On the 3rd and 4th December last year I attended Tate Modern’s conference on Dislocations: Remapping Art Histories, organised by the Tate Research Centre, Asia-Pacific. The two day event featured a fantastic array of artists, curators and academics addressing questions on performance, socially engaged practice and the methodological rethinking of the Western-centrism of 20th century art histories. As Tate Modern notes: “Topics included environmental art and performance in Japan in the 1960s, performance and its relationship to installation art in the Philippines in the 1970s, transnational and multivalent character of Modernism’s centres such as Paris and Mumbai, the effect of the internet and social networking technologies in contemporary Chinese art and the ‘social’ legacy of the socialist era in contemporary practice in China.”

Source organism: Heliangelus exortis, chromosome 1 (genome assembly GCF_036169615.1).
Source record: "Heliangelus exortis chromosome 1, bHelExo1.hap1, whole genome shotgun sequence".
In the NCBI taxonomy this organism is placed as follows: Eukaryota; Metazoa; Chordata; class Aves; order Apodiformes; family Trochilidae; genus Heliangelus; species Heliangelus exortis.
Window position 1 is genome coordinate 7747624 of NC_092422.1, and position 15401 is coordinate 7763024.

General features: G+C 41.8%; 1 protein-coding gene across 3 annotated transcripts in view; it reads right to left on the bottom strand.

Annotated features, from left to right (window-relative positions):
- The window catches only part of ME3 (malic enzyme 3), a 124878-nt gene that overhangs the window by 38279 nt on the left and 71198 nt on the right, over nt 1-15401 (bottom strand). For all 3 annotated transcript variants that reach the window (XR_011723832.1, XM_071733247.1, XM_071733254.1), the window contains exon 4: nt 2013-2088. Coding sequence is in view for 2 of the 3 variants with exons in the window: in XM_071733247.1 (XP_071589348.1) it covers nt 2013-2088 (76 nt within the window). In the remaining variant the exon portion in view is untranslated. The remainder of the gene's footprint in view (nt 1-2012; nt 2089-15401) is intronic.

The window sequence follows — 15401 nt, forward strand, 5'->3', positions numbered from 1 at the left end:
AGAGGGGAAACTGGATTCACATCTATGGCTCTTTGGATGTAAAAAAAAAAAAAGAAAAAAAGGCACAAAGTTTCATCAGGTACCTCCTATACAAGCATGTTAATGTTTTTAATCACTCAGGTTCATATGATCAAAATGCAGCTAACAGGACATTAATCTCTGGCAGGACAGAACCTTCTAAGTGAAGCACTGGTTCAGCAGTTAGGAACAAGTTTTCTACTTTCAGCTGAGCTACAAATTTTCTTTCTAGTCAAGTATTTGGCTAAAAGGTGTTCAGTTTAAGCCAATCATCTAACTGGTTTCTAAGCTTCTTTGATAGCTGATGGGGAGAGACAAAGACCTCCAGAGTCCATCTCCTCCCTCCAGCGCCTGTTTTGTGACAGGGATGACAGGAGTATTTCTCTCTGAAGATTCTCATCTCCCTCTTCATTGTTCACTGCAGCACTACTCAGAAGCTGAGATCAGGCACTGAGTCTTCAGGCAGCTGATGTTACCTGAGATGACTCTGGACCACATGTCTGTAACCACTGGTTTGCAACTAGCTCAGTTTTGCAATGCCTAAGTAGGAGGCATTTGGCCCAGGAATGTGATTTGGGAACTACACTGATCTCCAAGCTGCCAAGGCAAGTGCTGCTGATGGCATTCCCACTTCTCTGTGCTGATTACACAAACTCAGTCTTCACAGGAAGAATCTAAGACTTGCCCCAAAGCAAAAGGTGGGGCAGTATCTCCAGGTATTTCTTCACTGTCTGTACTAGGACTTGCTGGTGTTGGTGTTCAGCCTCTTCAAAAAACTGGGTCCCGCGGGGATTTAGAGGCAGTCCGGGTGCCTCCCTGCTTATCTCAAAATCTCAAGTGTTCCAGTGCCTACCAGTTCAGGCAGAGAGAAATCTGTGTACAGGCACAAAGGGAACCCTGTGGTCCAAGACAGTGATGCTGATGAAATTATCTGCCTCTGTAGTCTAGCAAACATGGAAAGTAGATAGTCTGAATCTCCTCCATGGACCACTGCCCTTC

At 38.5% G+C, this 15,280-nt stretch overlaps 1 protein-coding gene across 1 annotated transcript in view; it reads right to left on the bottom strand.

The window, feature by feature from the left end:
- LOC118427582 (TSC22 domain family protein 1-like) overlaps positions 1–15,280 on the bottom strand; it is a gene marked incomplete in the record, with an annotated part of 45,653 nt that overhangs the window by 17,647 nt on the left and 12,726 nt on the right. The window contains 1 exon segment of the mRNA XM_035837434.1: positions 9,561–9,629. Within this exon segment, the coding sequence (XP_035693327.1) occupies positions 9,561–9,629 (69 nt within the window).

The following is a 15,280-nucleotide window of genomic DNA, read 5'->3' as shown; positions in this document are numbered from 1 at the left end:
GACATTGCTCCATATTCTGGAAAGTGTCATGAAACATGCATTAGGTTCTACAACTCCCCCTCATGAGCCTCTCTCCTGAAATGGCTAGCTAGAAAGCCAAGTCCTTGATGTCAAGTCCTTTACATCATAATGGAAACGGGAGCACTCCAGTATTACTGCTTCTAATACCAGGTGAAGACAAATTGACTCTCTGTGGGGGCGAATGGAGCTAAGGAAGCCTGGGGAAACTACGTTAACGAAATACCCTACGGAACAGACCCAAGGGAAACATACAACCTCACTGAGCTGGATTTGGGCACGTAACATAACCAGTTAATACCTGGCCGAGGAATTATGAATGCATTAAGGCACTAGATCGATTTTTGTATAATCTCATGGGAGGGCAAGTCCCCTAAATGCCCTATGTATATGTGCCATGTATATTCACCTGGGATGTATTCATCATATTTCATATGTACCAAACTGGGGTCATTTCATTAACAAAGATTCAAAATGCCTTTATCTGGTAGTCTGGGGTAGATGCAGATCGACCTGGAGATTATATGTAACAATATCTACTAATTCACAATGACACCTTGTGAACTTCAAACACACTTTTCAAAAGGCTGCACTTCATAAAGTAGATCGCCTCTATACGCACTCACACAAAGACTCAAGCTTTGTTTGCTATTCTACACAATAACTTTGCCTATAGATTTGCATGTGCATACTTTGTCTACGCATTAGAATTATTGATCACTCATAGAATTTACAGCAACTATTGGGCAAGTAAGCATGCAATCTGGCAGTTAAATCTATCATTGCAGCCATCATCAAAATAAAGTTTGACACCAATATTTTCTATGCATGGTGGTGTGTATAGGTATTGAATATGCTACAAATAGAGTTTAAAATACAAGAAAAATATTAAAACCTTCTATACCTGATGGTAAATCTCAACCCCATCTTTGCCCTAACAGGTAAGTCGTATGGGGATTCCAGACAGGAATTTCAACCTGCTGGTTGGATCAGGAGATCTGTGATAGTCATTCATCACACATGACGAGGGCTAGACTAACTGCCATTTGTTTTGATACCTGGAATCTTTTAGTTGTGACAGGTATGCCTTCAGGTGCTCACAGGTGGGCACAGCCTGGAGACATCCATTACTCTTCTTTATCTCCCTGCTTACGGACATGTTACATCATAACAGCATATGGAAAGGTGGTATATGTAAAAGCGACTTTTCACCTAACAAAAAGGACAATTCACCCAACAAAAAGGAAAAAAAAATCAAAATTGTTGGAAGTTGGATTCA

The video recordings from the conference are now available to view online, so for anyone that was unable to attend the event I thought I would include a link here to the final session, on ‘Contemporary Art and the Social’ as it addresses themes which are extremely pertinent to online visual culture.
The other two sessions can also be watched by following the links below. Lee Ambrozy’s talk on ‘An Expanded Definition of Performance Art in China’ in session 1 is a fascinating talk which is definitely worth watching. The full conference programme is available to download here.